ICONIC broadcaster and journalist Anneka Rice has spoken about a ‘very personal challenge’ to protect her brain health, after revealing she lost both parents to dementia. The Treasure Hunt and Challenge Anneka star, who took on Strictly Come Dancing in 2019, is launching a new phase of Alzheimer’s Research UK’s Think Brain Health campaign, revealing 40 simple, everyday tips to help people protect their brains and reduce the risk of dementia. The campaign launches as new polling shows that almost 1 in 3 UK adults (32%) are less adventurous with their leisure time since the start of the pandemic.
Alzheimer’s Research UK data show that only 1 in 3 UK adults think it’s possible to influence the risk of dementia, with more than half not being able to recognise any key risk factors for the condition.
This is despite a 2020 Lancet Commission on dementia suggesting that up to 40% of dementia cases could be down to risk factors that may be in our control to change. These factors include early life education, hearing loss, smoking, depression, lack of physical activity, social isolation, high blood pressure, diabetes, obesity, air pollution, excessive alcohol consumption and traumatic head injury.
Anneka’s father developed dementia in 2005 and her mother started to show symptoms almost a decade later around the time of her father’s funeral.
Speaking to Charity Today she said:
“When my father started to develop dementia, he retained his sweet and gentle nature, but the impact of the condition on him was terrifying. I hadn’t really heard of dementia until it affected my family and so I found it very scary to have to navigate from being a daughter to a carer.
“In the throes of his dementia, the time of his life he liked to revisit in his head were visits to a health spa and we would spend hours in the sitting room queuing for the steam bath, wondering why the swimming pool wasn’t open.
“I grew up sharing his love for DIY and during his illness, we’d spend hours looking at swatches of paint and choosing a colour for a tie or a shed. I asked him once, ‘Dad, what’s my name?’. He looked at me tenderly and said ‘Dulux’, and inexplicably, this brought me comfort.”
Reflecting on her own situation, Anneka said:
“While I know that the risks around dementia are very complex, which means there’s no reason my path in life will be the same, it is at the forefront of my mind to keep my brain as fit and healthy as possible.
“That’s why I’m supporting Alzheimer’s Research UK’s Think Brain Health campaign to help people understand that there are things they can do to protect their brain health and stack the odds against dementia as much as possible.”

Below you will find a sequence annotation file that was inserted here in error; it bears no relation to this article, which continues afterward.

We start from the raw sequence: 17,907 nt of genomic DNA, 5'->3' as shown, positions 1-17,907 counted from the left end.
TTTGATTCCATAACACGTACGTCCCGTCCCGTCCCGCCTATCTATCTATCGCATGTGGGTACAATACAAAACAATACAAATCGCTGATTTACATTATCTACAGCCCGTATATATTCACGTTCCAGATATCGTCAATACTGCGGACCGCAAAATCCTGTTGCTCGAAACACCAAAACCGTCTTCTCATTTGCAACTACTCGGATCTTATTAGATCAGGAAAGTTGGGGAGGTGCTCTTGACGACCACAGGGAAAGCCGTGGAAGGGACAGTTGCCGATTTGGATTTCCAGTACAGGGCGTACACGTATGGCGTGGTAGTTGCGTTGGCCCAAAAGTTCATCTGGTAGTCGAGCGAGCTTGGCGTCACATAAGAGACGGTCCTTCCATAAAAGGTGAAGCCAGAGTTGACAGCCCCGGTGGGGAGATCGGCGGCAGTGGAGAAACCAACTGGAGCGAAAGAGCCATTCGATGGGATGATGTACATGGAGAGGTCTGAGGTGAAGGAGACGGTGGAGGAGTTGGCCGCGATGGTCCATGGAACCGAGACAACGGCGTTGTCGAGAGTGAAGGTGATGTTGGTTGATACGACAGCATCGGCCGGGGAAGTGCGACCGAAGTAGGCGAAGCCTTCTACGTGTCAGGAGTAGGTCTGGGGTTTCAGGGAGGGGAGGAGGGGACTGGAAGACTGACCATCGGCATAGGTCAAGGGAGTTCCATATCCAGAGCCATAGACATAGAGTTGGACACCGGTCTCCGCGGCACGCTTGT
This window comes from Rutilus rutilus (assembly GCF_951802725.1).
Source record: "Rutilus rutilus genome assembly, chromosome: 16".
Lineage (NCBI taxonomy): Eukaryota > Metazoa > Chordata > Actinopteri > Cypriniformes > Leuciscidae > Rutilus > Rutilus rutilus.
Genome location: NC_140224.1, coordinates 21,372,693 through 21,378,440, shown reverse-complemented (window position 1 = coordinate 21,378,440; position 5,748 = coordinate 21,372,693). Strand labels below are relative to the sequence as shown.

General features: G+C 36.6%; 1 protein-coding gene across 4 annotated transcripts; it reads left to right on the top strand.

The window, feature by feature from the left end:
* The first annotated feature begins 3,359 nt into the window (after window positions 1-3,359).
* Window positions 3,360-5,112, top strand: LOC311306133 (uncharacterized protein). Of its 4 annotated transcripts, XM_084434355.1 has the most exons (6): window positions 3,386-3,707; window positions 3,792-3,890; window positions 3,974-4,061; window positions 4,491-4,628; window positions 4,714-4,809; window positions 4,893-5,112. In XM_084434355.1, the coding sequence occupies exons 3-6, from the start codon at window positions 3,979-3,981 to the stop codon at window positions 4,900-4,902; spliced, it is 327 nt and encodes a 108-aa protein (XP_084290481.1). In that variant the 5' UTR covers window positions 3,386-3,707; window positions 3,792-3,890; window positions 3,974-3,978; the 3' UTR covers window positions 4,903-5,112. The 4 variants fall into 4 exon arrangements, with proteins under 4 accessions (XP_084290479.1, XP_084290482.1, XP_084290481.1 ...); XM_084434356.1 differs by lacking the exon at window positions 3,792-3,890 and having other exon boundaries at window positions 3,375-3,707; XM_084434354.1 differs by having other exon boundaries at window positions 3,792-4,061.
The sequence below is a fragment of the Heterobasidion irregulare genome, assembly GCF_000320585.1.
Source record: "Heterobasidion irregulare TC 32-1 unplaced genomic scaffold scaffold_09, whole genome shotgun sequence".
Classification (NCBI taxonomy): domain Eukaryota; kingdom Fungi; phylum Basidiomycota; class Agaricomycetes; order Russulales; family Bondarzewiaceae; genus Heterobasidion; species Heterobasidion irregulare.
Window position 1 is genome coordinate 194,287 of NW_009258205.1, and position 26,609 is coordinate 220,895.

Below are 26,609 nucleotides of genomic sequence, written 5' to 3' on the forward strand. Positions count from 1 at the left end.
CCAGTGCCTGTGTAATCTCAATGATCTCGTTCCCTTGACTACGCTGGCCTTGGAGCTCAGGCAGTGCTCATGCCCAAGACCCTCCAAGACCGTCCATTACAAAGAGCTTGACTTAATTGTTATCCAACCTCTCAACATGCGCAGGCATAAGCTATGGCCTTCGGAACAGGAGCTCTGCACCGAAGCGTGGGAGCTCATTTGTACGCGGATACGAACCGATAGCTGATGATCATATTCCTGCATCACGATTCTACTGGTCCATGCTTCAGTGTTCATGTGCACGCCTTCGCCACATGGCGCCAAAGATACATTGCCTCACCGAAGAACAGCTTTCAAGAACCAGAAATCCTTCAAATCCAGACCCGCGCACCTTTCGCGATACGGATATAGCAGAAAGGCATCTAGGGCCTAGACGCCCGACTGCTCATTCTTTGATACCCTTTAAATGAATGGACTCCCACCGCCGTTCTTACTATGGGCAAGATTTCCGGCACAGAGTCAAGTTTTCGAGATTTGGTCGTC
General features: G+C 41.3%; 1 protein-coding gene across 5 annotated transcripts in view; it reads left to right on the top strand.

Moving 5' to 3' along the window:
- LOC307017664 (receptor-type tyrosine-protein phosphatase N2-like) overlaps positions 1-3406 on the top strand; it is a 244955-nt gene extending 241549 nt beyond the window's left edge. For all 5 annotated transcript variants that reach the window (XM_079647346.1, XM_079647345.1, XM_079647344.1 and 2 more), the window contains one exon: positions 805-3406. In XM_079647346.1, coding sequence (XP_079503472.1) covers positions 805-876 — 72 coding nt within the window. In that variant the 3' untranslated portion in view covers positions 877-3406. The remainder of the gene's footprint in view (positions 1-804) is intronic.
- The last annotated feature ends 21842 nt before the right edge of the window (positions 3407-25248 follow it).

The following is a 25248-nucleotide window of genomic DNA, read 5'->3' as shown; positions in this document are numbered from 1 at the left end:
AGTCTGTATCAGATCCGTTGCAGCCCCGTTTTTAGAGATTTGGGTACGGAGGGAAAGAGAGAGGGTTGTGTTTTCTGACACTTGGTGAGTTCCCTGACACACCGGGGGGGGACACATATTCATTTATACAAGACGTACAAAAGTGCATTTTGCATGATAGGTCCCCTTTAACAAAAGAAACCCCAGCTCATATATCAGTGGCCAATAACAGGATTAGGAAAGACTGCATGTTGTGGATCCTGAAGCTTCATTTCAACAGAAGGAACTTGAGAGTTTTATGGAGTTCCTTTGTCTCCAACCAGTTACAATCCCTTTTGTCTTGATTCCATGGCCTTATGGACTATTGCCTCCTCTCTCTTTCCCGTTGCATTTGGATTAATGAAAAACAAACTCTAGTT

Think Brain Health provides 40 simple, everyday tips for better brain health as well as quizzes, information and blogs about how to stay brain healthy. The tips are centred around three pillars of brain health: love your heart; stay sharp, and keep connected.
Tips include cleaning around the house, learning a new language, making plans with old friends, getting into gardening, re-discovering books and inviting the neighbour over for a natter.
Speaking of her own brain health, Anneka added:
“Brain health is a very personal challenge to me after witnessing my parents’ dementia.
“Of course, family is the ultimate tribe and although I wasn’t close to my parents when I was younger, I established good relations with them as an adult. They were loving grandparents to my own children.
“I’ve found new tribes through my career and hobbies that help to keep me connected, mentally sharp and constantly challenged. I’d encourage others to find their tribe too – being supported by people you care about it’s the best way to stick at something.
“I’m a befriender to the older people in my community. It’s been such a lovely experience to get to know the person behind the frailty. These people were prisoners-of-war, painters, brain surgeons! We are all guilty of just seeing the outside facade of someone. I also do stand-up comedy, which is a great way to keep my brain sharp. It’s good to terrify yourself sometimes.
“Painting, writing, playing an instrument can really absorb you. My art tribe is an important branch of my family. Your painting is a mark of what you brought to life that day and it is utterly absorbing. You definitely leave your problems at the bottom of your bag.
“For me, good brain health is about finding things you enjoy and trying to keep life a big, action-packed challenge. I’d encourage everyone to take a moment to think about their brain, and what they’re giving back to it.”
Hilary Evans, Chief Executive of Alzheimer’s Research UK, said:
“There’s no one sure-fire way to prevent dementia but research shows that keeping your brain healthy, especially in midlife, can help to reduce the risk of the condition. Keeping your heart healthy through regular exercise, a healthy diet and not smoking is key to good brain health. Keeping connected with friends and family and staying sharp by keeping your brain active also has benefits for the brain.
“Your brain is incredible and whatever your situation, there are things you can do to help look after it. Think Brain Health is designed to give simple advice and tips to get you started.”
Find advice and ideas on how to keep your brain healthy and help reduce your risk of dementia, including 40 tips for better brain health (launching 8 Feb), at www.thinkbrainhealth.org.uk